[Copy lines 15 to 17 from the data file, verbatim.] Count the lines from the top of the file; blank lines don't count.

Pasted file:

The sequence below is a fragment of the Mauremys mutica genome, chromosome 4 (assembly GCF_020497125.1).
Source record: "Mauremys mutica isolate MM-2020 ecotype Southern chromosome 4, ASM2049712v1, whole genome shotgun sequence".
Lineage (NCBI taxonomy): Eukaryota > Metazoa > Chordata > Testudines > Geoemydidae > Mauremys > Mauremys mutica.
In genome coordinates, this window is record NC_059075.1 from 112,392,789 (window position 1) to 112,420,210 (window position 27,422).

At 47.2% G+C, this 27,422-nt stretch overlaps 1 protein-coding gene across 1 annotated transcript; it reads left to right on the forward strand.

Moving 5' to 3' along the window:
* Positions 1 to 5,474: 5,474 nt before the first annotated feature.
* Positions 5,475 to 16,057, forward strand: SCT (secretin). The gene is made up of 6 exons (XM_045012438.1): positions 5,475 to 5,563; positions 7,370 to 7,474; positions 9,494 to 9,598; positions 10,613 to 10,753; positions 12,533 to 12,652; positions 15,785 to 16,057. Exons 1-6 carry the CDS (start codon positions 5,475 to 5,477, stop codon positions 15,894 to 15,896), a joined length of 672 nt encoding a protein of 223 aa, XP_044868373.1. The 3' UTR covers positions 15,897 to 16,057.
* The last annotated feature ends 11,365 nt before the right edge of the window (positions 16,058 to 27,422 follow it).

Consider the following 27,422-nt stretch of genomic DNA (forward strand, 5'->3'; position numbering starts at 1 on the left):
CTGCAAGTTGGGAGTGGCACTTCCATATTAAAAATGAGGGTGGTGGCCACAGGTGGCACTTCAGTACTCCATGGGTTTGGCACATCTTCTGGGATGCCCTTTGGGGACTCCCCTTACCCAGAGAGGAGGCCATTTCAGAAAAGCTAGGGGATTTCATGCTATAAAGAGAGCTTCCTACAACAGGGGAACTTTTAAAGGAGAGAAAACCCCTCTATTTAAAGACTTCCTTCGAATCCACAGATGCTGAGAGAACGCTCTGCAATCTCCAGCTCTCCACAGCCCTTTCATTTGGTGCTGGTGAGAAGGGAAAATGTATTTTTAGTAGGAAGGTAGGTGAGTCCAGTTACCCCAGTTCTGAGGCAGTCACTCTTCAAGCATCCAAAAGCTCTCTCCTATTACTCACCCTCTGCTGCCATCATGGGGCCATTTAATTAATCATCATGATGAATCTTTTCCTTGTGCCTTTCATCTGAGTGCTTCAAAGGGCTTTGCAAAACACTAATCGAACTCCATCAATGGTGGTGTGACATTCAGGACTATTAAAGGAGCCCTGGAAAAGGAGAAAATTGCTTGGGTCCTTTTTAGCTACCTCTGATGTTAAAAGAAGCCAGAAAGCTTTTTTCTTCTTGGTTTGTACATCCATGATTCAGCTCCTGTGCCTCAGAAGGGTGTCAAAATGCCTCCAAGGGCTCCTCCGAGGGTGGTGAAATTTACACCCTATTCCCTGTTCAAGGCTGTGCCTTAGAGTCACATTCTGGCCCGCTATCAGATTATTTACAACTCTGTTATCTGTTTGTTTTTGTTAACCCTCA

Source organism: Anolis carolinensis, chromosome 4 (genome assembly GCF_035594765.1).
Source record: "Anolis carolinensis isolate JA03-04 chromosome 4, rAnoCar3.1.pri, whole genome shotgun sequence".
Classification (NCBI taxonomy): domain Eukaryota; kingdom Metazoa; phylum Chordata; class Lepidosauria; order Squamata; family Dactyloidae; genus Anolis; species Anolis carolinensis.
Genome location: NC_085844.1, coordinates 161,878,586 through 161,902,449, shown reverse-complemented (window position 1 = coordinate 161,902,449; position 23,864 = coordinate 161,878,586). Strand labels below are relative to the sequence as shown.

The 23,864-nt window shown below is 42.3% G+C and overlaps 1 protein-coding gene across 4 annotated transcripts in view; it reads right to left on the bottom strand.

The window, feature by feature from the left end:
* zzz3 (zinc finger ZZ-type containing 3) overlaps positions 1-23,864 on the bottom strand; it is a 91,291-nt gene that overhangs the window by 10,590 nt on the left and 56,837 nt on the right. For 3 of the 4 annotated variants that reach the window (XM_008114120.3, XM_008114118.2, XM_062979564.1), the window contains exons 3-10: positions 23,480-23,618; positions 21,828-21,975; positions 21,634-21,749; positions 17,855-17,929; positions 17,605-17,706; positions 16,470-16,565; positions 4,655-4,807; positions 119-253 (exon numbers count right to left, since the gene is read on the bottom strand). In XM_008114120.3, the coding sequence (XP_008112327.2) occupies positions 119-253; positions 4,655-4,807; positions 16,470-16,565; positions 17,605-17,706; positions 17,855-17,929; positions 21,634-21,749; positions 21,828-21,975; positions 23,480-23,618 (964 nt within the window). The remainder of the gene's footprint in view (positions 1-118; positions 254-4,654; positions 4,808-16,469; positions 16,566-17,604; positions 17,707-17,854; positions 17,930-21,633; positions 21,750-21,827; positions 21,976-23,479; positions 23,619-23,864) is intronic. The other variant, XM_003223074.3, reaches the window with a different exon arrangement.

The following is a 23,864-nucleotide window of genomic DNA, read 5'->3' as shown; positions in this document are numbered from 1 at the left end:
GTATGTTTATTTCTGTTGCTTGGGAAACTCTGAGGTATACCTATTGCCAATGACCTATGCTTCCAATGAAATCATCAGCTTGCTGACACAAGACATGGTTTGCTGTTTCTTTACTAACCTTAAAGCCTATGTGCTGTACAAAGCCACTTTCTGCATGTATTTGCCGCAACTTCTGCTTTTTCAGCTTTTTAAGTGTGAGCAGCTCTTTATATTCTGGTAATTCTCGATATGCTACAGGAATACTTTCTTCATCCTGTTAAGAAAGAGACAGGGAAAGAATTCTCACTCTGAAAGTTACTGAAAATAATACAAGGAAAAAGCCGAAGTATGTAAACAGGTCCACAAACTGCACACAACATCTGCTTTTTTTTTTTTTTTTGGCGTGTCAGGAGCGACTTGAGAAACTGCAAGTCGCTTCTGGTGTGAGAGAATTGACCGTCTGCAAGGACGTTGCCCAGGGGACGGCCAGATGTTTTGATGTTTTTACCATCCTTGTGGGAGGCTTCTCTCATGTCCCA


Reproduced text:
Genome location: NC_085844.1, coordinates 161,878,586 through 161,902,449, shown reverse-complemented (window position 1 = coordinate 161,902,449; position 23,864 = coordinate 161,878,586). Strand labels below are relative to the sequence as shown.

The 23,864-nt window shown below is 42.3% G+C and overlaps 1 protein-coding gene across 4 annotated transcripts in view; it reads right to left on the bottom strand.

The window, feature by feature from the left end: